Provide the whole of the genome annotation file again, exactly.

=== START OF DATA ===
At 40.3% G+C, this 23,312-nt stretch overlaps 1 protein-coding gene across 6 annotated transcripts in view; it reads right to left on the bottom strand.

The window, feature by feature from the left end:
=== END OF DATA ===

At 40.3% G+C, this 23,312-nt stretch overlaps 1 protein-coding gene across 6 annotated transcripts in view; it reads right to left on the bottom strand.

The window, feature by feature from the left end: